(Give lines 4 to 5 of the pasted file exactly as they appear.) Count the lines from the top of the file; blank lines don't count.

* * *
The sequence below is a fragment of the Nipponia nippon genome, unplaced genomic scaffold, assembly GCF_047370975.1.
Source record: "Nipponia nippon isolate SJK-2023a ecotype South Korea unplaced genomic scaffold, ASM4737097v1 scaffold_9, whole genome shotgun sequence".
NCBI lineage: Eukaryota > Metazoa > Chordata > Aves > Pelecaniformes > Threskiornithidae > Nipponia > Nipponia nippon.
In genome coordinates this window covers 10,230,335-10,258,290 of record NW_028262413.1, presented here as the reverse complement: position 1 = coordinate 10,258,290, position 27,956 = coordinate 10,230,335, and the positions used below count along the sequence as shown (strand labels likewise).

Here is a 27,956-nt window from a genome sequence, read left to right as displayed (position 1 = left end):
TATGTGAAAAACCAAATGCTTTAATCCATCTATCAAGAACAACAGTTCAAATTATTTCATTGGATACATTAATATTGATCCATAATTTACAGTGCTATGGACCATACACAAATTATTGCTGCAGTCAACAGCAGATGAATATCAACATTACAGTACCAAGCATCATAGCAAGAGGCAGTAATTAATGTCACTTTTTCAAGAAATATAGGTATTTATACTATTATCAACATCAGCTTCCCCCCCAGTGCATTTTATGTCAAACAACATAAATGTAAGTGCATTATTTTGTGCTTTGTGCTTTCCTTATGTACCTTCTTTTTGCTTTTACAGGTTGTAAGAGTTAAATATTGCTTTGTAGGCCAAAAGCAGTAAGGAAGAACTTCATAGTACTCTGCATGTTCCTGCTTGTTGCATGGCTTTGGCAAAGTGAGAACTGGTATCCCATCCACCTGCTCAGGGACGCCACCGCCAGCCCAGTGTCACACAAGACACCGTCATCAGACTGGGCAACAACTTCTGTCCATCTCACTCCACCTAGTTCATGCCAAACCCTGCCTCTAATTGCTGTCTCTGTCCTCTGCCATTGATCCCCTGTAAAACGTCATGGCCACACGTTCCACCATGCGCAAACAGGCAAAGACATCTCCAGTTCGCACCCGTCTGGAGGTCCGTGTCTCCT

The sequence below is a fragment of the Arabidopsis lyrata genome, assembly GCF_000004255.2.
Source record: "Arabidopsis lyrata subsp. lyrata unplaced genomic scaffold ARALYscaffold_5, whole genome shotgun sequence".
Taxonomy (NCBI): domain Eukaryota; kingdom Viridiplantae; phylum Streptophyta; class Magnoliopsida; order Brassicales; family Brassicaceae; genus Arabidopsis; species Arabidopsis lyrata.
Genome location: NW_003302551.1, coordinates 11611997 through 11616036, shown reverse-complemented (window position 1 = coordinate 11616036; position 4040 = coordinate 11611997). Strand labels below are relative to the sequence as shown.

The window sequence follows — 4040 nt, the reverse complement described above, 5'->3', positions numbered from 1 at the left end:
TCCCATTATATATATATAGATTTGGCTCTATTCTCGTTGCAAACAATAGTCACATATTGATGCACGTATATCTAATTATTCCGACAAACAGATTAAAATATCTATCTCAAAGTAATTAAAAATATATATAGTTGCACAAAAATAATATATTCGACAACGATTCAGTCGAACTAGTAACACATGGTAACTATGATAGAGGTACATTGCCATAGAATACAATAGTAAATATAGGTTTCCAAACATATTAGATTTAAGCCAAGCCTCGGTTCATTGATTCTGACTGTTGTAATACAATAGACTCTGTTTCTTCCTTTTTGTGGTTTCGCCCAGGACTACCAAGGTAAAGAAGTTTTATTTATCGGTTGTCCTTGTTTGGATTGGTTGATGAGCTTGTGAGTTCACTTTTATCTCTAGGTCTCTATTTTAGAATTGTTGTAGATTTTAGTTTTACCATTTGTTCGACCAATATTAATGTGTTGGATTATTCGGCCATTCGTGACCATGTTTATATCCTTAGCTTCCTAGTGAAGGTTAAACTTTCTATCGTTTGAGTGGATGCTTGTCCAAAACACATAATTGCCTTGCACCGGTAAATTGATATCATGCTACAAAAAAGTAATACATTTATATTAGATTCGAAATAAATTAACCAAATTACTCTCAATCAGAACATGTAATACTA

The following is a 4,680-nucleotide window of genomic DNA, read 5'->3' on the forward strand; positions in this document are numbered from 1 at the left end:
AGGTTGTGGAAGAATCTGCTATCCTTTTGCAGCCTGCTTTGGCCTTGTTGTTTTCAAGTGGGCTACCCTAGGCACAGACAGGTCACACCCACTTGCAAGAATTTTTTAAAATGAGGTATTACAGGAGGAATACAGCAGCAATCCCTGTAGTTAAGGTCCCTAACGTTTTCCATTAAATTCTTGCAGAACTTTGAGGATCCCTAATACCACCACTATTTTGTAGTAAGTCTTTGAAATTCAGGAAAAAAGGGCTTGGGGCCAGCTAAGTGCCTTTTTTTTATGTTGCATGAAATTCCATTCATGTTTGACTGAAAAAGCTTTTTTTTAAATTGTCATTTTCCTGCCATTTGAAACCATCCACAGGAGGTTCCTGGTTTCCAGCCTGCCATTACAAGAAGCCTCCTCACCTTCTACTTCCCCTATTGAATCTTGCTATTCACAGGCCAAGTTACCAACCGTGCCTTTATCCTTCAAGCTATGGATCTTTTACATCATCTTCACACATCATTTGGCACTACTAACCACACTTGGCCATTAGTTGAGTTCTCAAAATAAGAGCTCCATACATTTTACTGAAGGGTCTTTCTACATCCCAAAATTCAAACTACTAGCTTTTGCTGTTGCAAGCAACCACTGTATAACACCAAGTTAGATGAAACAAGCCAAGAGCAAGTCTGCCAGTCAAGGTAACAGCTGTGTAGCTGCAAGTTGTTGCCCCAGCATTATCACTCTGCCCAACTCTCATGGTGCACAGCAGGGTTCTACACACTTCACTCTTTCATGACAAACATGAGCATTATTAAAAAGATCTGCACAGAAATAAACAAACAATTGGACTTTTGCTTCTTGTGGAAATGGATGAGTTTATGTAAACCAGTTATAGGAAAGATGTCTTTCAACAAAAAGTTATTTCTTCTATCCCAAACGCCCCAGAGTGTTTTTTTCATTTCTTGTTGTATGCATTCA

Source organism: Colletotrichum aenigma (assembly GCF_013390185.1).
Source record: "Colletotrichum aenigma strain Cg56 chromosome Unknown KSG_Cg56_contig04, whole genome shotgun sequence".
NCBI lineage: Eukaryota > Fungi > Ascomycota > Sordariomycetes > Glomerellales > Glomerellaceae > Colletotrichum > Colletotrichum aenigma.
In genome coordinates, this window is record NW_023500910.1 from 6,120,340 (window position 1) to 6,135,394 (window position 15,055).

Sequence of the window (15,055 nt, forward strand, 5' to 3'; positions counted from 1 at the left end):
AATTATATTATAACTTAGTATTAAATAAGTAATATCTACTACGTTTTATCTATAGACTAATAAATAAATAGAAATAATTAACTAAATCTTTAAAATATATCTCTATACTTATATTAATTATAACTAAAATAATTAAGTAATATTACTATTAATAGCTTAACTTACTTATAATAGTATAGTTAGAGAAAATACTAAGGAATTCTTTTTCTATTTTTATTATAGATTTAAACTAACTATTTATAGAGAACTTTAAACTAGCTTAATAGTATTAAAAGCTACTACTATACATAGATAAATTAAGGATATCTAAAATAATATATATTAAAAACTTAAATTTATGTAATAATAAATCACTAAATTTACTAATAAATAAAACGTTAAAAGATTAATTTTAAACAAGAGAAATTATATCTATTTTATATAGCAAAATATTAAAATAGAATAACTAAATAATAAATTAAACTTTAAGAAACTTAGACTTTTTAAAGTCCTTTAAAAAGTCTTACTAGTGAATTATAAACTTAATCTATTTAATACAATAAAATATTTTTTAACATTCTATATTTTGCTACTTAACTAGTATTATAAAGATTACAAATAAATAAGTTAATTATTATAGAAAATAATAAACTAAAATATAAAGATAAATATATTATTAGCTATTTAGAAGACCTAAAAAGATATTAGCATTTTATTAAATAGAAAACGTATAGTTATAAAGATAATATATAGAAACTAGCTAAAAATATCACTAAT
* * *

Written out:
In genome coordinates this window covers 10,230,335-10,258,290 of record NW_028262413.1, presented here as the reverse complement: position 1 = coordinate 10,258,290, position 27,956 = coordinate 10,230,335, and the positions used below count along the sequence as shown (strand labels likewise).

Here is a 27,956-nt window from a genome sequence, read left to right as displayed (position 1 = left end):